I was reading an article today called Does Your ISP Care About Protecting Your Privacy?. An interesting question. The ISPs in the article are even thinking of VPNing all the traffic to avoid the necessity for keeping the logs (or probably better, NATing the whole network). So it seems that the ISPs in this article are trying to do their best to protect your privacy.
Isn’t that great? Well, not really as there is a second aspect to this: I was recently talking to Michel van Eeten from the Delft University of Technology in the Netherlands. He did with some other academics a study for the OECD called The Role of Internet Service Providers in Botnet Mitigation (based on spam data), which came to the conclusion that there are ISPs which do a good job and others which do not. If you look at this graph you will see that if we could reduce the spam from the top 50 ISPs (the worst ones) we would get rid of almost 50% of the spam worldwide:
Additionally they found out that over the years (2006-2009) at least half of the ISPs (when it comes to the number of infected machines per subscriber) remained the same in the Top 50.
So, it seems that the ISPs stick to their practices – good or bad.
Which leads me back to my initial question: What do we want? If an ISP would encrypt the traffic to protect our privacy completely, it would not be possible to find the bots and help the consumer to clean. If we want them to completely address the problem, they would most probably have to do at least a certain level of traffic inspection. So, what to we want? How far are we willing to give up a certain level of privacy to allow law enforcement to go after the bad guys?
I think we should come to the point, where we get a more balanced view on such issues. The biggest challenge, however, will be that the answer to the question will be different from culture to culture but the problem is global. So, we kind of need a culture-agnostic answer/solution, which will be very hard to achieve.
Oh, I think I owe you one thing. Based on the study there were a few simple things, which the best ISPs do. I quote the findings of the study:
That ISPs (as opposed to other types of players, such as hosting providers or corporations operating a network with its ASN) play a central role in botnet activity was already discussed, as was the great variability among ISPs. In addition to these findings, our data indicate the following (see Asghari 2010 for a more detailed discussion):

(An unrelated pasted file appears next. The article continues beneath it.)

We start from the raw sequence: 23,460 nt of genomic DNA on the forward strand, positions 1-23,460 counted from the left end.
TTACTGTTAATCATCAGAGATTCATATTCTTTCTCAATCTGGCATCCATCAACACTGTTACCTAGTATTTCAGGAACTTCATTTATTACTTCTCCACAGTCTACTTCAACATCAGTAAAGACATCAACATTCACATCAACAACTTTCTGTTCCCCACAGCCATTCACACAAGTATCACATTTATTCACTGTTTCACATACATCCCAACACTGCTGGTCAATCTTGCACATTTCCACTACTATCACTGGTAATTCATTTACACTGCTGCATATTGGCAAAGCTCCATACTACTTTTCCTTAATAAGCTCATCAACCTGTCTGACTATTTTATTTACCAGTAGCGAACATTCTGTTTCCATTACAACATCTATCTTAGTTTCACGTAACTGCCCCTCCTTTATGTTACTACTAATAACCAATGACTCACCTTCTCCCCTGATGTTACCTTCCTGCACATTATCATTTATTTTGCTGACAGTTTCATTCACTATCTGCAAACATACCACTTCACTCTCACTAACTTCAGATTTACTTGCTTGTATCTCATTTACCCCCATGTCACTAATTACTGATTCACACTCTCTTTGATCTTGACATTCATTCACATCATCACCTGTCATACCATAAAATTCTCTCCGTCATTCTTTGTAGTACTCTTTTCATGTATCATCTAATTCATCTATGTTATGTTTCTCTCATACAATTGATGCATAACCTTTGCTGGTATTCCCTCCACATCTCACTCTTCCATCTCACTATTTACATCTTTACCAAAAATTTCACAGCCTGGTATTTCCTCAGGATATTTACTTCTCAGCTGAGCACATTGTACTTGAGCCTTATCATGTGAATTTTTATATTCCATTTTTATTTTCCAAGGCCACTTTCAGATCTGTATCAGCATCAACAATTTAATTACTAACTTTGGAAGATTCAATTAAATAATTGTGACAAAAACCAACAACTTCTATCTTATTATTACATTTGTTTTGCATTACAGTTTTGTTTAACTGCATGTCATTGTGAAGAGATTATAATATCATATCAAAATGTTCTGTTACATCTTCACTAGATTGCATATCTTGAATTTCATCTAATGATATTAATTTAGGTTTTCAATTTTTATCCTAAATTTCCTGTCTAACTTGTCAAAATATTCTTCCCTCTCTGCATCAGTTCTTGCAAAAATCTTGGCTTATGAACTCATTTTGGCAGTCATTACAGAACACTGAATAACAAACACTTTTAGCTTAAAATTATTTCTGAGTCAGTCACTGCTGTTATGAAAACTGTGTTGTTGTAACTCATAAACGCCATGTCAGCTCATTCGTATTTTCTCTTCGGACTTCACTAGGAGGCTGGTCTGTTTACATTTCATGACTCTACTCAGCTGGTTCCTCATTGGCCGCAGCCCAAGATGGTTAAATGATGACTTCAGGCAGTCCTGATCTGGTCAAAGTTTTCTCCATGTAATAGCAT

- There is a widely held belief that larger ISPs show worse security performance, as they face much less peer pressure. For instance, Moore, Clayton, and Anderson (2009) state that “…very large ISPs are effectively exempt from peer pressure as others cannot afford to cut them off. Much of the world’s bad traffic comes from the networks of these ‘too big to block’ providers.” In contrast to this belief, our dataset indicates that, while larger ISPs emit more spam in absolute numbers, relative to size their performance is on average slightly better than that of smaller ISPs.
- Another claim is that lower average revenue per user (ARPU) is a sign of higher financial pressure that might result in less attention to security. Our data suggests that ARPU and relative security performance are unrelated.
- Given differences in networking technology and user base, one might hypothesise that cable service providers can enhance their security performance easier than DSL providers. Our data indicates an 8 % lower incidence of unique sources for cable companies. The volume of spam, however, is similar for both types of providers. This might reflect that cable subscriptions have higher average bandwidths than DSL subscriptions, that cable providers use more Network Address Translation technology, or that they more often block port 25.
- Bivariate analysis indicates that ISPs in countries that have joined the London Action Plan (LAP) have, on average, fewer bot infections. Likewise, operating in a country that has signed the Council of Europe’s Convention on Cybercrime is negatively correlated with botnet infections. Neither of these initiatives targets botnets directly. However, one could argue that membership of LAP is a proxy for the activity of a country’s regulatory entities in the area of cybersecurity, whereas membership of the Convention on Cybercrime is a proxy for the activity of law enforcement institutions in a country. These memberships, we assume, are associated with a broader set of measures undertaken by the governments in those countries. Earlier research by Wang and Kim (2009) provided some evidence in support of this effect, though they presume a somewhat tenuous direct causal link between the Convention and cybercrime incidents, rather than interpreting membership of the Convention as a proxy variable. However, factors correlated with a country’s willingness to sign these agreements could also be at work both for the Convention as well as the LAP.